F1 Mugello GP: history of the italian circuit

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The world championship is calling for Mugello. On Sunday September 13, F1 will race at the Tuscan circuit for the first time. But seeing Formula 1 cars at the Mugello circuit won’t be a new experience in itself as they have already run there on several occasions for testing. In the case of Ferrari, that would be hundreds of times: with a series of drivers from Michael Schumacher to today’s stars.

Located just outside Florence it’s a track that is significant from both a sporting and technical point of view, testing all aspects of a car’s performance. That’s one reason why Ferrari bought the track in 1988, thereby ensuring they had two test tracks at their disposal close to the famous competitions department in Maranello.

You can sum up Mugello in one word: complete. The long start-finish straight is the only point on the track where the driver can rest his neck and arms. The rest is a bit of everything: up and down in a vertiginous rollercoaster throughout the length of the lap. In terms of elevation it’s not so different to the Red Bull Ring in Austria, but with the addition of some fast corners that put plenty of energy through the car and now make Mugello one of the most challenging venues on the championship. Straight after the pit straight, a right-hand corner leads into the uphill first part of the track: the Luco, Poggio, and Materassi corners make up  a really fast section that should ideally be taken as a straight line to benefit from maximum traction. Afterwards, there is the fast right-left of Casanova and Savelli and the two Arrabbiata corners. These are two downhill open right-handers, which modern Formula 1 cars are expected to take flat out at speeds in excess of 260kph. After that, there is another climb up to the highest point of the track: the Correntaio curves. Next is a steep descent to the two Biondetti corners, which almost act as a very fast natural chicane. This is where Valentino Rossi was just as fast – if not faster – than Michael Schumacher at the bike legend’s Ferrari test a few years ago: a true story.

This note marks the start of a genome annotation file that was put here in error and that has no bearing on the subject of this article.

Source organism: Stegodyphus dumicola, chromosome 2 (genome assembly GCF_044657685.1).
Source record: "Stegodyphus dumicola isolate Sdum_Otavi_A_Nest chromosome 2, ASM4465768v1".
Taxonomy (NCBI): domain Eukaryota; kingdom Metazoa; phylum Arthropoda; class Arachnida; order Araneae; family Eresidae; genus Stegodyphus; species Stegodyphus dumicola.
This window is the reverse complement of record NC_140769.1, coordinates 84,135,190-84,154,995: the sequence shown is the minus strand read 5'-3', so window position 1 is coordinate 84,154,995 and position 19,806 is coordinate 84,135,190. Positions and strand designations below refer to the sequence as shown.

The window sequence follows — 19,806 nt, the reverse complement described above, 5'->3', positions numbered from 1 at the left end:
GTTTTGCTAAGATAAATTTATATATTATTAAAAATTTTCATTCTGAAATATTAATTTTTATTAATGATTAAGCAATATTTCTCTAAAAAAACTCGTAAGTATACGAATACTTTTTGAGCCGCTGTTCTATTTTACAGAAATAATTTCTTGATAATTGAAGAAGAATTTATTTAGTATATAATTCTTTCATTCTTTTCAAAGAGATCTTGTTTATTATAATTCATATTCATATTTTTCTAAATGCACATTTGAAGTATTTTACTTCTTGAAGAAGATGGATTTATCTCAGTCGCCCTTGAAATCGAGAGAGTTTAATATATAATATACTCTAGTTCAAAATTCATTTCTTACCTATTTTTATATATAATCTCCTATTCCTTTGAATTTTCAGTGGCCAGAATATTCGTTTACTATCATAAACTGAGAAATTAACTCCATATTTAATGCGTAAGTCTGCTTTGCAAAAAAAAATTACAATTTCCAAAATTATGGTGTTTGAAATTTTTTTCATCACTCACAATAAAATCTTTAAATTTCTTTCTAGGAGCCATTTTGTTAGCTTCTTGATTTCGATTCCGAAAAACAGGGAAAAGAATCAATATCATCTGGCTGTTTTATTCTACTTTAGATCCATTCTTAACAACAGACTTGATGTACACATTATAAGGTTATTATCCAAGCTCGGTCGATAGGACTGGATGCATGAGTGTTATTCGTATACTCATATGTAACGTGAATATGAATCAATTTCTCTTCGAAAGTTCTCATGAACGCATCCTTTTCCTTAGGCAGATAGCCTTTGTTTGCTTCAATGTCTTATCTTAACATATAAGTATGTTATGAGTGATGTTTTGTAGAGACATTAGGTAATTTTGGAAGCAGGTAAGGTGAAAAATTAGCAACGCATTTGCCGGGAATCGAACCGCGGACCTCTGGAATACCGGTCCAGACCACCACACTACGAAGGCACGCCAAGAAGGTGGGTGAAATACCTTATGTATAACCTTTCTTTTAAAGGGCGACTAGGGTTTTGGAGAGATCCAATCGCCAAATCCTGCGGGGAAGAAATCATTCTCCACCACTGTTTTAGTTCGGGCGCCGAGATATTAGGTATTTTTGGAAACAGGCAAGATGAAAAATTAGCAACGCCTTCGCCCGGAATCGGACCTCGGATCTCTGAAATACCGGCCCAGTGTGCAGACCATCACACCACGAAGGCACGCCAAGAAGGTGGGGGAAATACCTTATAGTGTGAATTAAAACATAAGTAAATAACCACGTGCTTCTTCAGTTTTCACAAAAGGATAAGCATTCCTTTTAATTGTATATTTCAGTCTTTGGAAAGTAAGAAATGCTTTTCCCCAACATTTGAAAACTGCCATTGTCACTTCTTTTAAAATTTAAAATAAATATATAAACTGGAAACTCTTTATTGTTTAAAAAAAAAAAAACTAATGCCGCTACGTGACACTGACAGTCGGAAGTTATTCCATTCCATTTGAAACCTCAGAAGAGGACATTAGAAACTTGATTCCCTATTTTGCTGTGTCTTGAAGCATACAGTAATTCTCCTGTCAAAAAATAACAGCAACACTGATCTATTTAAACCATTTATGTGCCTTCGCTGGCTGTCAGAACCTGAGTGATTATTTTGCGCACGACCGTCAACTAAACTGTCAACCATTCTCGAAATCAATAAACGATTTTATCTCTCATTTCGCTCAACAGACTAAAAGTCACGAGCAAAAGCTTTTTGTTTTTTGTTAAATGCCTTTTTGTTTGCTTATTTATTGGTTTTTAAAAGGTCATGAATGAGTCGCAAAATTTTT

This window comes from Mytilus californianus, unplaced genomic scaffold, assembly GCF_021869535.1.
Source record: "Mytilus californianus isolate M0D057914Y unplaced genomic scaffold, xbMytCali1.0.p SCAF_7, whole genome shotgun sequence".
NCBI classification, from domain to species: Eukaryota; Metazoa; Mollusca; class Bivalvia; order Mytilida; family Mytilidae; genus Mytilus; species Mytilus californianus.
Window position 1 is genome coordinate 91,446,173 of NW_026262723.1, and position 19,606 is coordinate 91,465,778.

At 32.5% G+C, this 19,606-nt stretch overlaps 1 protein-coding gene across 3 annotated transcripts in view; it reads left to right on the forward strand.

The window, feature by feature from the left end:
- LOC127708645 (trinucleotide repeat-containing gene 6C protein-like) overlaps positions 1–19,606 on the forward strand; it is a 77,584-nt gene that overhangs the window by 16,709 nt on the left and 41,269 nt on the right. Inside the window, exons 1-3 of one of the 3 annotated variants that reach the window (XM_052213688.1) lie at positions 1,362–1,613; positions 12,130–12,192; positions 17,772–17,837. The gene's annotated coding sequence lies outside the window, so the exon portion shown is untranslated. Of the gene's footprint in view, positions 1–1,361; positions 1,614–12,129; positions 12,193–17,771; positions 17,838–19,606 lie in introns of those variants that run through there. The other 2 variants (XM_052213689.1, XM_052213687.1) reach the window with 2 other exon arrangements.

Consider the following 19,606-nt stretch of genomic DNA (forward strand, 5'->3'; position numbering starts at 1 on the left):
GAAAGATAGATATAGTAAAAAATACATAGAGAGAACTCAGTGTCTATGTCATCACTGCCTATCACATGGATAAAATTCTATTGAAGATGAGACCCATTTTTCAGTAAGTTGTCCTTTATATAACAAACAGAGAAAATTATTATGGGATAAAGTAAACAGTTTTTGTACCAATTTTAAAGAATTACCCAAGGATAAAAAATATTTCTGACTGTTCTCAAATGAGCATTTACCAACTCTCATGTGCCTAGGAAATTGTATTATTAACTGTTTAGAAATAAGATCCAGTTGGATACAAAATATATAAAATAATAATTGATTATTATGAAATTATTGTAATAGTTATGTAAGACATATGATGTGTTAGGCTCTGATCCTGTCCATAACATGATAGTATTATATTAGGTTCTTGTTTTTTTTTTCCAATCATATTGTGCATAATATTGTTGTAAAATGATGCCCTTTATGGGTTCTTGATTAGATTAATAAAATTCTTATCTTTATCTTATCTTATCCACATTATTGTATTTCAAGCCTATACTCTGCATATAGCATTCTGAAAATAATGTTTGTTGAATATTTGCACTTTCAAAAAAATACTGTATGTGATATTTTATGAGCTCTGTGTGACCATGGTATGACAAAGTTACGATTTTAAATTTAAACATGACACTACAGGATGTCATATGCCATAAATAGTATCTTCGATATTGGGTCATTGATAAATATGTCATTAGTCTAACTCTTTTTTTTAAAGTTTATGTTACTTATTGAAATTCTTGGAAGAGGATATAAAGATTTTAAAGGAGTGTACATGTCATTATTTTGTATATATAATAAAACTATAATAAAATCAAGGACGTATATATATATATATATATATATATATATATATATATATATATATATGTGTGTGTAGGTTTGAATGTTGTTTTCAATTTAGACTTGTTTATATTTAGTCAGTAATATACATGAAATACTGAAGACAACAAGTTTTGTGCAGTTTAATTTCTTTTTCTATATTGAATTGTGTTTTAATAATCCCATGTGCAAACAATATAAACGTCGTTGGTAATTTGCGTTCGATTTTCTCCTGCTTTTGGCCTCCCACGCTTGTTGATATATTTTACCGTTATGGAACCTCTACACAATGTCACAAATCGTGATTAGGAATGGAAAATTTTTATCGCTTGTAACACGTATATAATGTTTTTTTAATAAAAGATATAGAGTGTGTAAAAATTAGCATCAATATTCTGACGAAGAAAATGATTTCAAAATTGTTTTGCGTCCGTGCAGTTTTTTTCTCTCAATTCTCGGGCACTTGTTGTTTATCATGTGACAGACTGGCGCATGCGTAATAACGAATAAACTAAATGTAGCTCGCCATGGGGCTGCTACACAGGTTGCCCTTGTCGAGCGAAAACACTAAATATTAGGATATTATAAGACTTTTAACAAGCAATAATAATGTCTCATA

So it’s obvious that Formula 1 will welcome a circuit such as this one with open arms. Unlike many modern circuits, which are littered with chicanes and so become a stop-and-go festival, without any really big corners, Mugello is old school. The layout is very technical but ultimately extremely human. You need courage, bravery and commitment to succeed. So Mugello will undoubtedly be a highlight of the first occasion in which there has been three Italian races in the world championship.

Leaving aside Monza, which has been on the world championship uninterruptedly since 1950 (with just one exception in 1980 when it fell victim to political infighting) and Imola – a well-known grand prix venue between 1980 and 2006 – Mugello is the fourth Italian circuit to have this honour. The third is the Pescara circuit, which was 26 kilometres long with average speed of more than 150kph. This hosted just one world championship grand prix in 1957, won by Stirling Moss in a Vanwall.

Another strength of the Tuscan circuit is its great tradition of motorsport in general, as it has hosted one of the most important rounds in MotoGP for several years. When the F1 drivers take to the track for the first time on Friday for free practice, they will largely be relying on simulator data before facing 59 laps over a 5.245-metre track on Sunday. But many fans will remember the old Mugello circuit: a 66.2-kilometre track used in the 1920s. It remained in place until 1970, with a lap that was nearly three times as long as the legendary Nurburgring Nordschleife: a blast through the Tuscan countryside past houses and villages, taking in all sorts of corners and surfaces. Probably the closest thing to it was the legendary TT circuit on the Isle of Man (which still exists today) and provides perhaps the biggest test of bravery seen anywhere in motorsport.

Mugello is a true showcase of everything that’s spectacular about racing. All the bases are covered, as is also the case at the Nordschleife or Isle of Man. It really is that epic. And there’s no better place for Ferrari to celebrate its 1000th race, right in the heart of Italy.

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